development of steam tramway engines was more especially connected with
the name of Mr. Henry Merryweather, but after his death Mr. J C.
Merryweather carried it on with energy until, with the introduction of
other forms of motive power, the steam tramway engine in England became
very nearly a thing of the past. The electric tramway with a central
line, associated with the name of Mr. Gordon, was worked out practically
in Messrs. Merryweather and Sons' premises at Greenwich, and they
provided the Tandem Telpher at Glynde for Lord Hampden. They were also
concerned with the manufacture of some of the first gold amalgamating
machinery, and they constructed several hydraulic machines for gold
mining and for use in the ruby mines in Burmah. A casual glance through
their books results in the discovery of entries relating to the
construction of machinery for bottling soda water, machinery for making
cricket hats, self-starting tramway gear, ice boats, safety rafts, tanks
for camel transport, steel timber carriers for use ,in Rangoon, a boiler
for the vulcanization of rubber, Dulier's smoke consuming apparatus for
steam boilers, dye extractors, 'steam dredging apparatus, gas
compressing. apparatus, an electric clock, appliances for flushing
sewers, and a petrocycle. Most of these appliances were not only
constructed in their works, but were designed in the offices of the firm.
We do not suppose there is any other engineering firm in the kingdom in
which an idea can be more easily worked up and incarnated in the form of
a machine than it can in Messrs. Merryweathers'. Their staff have for so
many years. been in the habit of dealing with requisitions for all sorts
of unusual appliances that it is hard to mention anything in connection
with which there is not at least some little practical knowledge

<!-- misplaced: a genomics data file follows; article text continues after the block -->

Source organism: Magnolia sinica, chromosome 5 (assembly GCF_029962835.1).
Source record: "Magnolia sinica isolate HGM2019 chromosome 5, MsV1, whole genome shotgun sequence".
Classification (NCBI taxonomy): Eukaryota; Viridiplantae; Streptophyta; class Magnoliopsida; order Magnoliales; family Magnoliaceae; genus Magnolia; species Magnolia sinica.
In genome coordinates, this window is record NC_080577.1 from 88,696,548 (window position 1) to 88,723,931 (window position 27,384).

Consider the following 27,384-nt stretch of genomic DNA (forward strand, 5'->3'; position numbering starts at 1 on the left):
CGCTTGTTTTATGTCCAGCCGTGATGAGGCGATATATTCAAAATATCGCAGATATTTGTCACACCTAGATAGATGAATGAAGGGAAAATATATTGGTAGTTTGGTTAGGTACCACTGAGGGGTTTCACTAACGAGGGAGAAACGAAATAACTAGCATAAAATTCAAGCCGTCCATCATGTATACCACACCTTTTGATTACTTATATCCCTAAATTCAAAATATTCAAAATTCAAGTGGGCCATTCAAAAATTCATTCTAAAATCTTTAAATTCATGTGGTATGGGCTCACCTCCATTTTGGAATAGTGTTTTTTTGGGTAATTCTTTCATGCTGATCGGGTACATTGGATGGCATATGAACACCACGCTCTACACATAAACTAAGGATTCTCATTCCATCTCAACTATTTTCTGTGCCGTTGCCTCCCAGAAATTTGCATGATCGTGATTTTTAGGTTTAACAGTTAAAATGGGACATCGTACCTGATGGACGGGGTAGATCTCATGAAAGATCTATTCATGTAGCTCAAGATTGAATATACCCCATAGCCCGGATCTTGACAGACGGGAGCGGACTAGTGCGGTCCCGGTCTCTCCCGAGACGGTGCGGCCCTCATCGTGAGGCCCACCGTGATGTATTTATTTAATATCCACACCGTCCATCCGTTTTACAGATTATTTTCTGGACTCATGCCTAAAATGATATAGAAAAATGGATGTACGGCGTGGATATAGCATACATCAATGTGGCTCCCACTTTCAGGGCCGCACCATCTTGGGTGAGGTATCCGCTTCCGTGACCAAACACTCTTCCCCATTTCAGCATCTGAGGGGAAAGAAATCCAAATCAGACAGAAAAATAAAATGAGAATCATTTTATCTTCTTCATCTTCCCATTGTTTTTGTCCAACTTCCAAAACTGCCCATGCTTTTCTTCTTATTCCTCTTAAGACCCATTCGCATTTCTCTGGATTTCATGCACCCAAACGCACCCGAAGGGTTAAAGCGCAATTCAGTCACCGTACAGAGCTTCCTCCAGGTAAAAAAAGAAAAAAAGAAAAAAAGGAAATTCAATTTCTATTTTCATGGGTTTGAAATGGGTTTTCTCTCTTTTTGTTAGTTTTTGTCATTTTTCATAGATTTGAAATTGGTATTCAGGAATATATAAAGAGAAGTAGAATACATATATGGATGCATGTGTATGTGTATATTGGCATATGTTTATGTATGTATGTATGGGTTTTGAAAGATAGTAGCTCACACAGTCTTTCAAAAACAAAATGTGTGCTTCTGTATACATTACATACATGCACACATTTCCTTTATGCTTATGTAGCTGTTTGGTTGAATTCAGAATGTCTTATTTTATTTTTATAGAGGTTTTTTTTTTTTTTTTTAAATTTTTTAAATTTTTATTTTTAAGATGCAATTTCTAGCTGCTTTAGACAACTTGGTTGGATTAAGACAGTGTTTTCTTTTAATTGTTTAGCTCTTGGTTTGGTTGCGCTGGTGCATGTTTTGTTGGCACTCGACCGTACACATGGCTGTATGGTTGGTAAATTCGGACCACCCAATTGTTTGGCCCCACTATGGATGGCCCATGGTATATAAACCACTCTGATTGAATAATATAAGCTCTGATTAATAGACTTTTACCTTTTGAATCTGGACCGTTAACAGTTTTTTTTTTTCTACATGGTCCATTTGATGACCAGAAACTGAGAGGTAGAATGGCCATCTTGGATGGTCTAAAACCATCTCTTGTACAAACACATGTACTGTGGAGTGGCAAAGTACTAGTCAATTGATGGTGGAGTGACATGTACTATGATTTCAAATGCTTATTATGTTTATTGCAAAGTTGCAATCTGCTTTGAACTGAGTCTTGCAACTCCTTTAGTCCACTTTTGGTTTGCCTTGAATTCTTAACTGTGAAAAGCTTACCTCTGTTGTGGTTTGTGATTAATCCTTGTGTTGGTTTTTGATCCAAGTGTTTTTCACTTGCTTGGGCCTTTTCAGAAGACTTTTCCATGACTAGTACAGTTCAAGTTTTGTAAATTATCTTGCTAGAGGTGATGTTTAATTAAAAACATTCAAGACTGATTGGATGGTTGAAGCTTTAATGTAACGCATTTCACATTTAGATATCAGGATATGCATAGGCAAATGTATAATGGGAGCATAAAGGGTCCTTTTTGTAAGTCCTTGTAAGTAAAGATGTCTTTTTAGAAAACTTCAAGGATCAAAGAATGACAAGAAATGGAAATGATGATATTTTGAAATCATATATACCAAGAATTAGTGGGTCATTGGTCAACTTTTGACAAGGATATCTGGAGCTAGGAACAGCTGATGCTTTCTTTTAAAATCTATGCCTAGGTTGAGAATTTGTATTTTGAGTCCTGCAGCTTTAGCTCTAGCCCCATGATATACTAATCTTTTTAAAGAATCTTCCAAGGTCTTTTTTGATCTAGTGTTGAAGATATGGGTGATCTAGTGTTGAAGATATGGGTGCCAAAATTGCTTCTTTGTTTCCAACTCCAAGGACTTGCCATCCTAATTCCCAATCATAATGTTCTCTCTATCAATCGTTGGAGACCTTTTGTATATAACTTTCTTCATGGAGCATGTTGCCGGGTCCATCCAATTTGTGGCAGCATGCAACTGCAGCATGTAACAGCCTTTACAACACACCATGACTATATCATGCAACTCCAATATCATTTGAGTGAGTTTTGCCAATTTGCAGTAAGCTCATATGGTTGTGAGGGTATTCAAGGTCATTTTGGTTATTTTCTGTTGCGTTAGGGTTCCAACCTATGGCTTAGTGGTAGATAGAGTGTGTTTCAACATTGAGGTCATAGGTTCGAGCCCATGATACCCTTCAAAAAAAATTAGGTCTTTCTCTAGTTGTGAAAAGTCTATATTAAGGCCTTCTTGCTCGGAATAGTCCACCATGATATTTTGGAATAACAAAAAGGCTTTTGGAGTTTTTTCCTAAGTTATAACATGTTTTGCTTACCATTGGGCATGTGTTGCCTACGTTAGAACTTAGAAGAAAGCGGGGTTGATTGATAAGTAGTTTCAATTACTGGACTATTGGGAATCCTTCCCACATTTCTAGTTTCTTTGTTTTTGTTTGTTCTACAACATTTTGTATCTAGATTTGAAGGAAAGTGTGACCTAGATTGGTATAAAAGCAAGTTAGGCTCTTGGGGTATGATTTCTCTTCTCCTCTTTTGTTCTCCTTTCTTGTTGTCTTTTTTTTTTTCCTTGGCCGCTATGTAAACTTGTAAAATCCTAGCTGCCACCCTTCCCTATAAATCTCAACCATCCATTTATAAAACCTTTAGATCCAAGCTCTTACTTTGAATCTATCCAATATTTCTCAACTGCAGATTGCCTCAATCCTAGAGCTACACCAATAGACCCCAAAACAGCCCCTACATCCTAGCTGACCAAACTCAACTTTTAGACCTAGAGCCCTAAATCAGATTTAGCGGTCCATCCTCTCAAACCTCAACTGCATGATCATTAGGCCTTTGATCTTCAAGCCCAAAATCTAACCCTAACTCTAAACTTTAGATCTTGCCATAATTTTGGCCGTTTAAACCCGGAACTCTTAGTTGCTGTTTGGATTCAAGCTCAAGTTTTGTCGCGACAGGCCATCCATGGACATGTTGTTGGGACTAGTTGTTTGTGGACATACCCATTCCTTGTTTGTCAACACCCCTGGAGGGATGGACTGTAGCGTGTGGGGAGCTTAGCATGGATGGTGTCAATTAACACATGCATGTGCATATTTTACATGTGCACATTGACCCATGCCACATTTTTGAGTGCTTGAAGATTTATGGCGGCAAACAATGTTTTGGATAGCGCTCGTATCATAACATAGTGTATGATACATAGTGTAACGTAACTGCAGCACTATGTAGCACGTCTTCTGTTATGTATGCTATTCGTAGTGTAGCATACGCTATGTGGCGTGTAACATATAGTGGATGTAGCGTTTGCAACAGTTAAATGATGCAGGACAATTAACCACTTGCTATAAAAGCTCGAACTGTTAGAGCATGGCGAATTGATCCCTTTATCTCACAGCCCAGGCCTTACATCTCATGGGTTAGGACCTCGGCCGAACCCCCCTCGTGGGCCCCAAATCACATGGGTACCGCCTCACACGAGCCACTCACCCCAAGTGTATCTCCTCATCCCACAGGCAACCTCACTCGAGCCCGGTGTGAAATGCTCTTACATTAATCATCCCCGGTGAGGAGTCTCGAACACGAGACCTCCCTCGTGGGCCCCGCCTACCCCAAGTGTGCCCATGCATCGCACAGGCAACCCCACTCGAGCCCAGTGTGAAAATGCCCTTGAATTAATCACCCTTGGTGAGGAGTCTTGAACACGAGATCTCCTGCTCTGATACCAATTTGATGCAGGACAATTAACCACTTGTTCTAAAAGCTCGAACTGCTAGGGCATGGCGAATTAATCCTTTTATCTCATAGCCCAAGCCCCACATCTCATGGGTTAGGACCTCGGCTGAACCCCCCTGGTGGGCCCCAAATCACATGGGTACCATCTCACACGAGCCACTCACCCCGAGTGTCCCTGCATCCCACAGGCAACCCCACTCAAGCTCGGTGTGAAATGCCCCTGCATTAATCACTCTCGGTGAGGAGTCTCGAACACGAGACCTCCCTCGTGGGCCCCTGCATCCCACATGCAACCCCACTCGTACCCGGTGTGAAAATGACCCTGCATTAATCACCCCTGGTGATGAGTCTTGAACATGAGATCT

Mr. J. C. Merryweather is a member of the Institution of Mechanical
Engineers and a Commander of the Imperial Order of the Medijieh; the
latter Honour was conferred upon him by his Highness the Khedive of Egypt
in recognition of his services in arranging the means of protection from
fire in the Khedivial palaces. He still maintains constant attendance at
Greenwich in the mornings and at Long Acre in the afternoons, and keeps
in daily touch with every department. At 11.45 every morning he presides
over a meeting of the directors, at which the more important business of
the day is settled, thus maintaining as intimate an acquaintance with all
details as he possessed in the days, NOW long since passed, when it was
possible for every paper of importance to go through his own hands. Of
him, as the living and active head of the firm, it is impossible for the
present writer to speak with the freedom which can be used concerning the
members of his family who have passed away ; nor is it necessary to say a
word of the personal characteristics of one who is widely known
throughout the country as one of the ablest and most genial as well as
the most successful of English business men. -
IN March -1892, a modification, which was more apparent than real, took
place in the constitution of the house. For reasons chiefly of a family
nature, the only other consideration being the wish to give the heads of
departments and others an interest in the firm, it was decided to
register it as a Limited Liability Company. The whole of the capital
remained in the hands of Mr. James Compton Merryweather and his family
and staff, none being offered for public subscription. No change was made
in the executive, the business remained in precisely the same hands as it
had been in hitherto, not a single person either going out of or coming
into it.
The directors named in the Articles of Association were J Compton
Merryweather, Chairman and Governor, to whom, by the Articles of
Association, special powers were reserved; C. J. W. Jakeman, E Pascoe
Williams, Leonard Miller, and Alfred Essex and Arthur Dale was appointed
Secretary by the Governor. C.J. W Jakernan, who, next to Mr. J C.
Merryweather, has been for the longest time connected with the firm is
the member of the Board in charge of the mechanical departments.
James was Author of Two books "Fire Brigade Handbook" and "Fire
Protection of Mansions"

Table of Contents | Surnames | Name List

This Web Site was Created 2 Mar 2012 with Legacy 7.5 from Millennia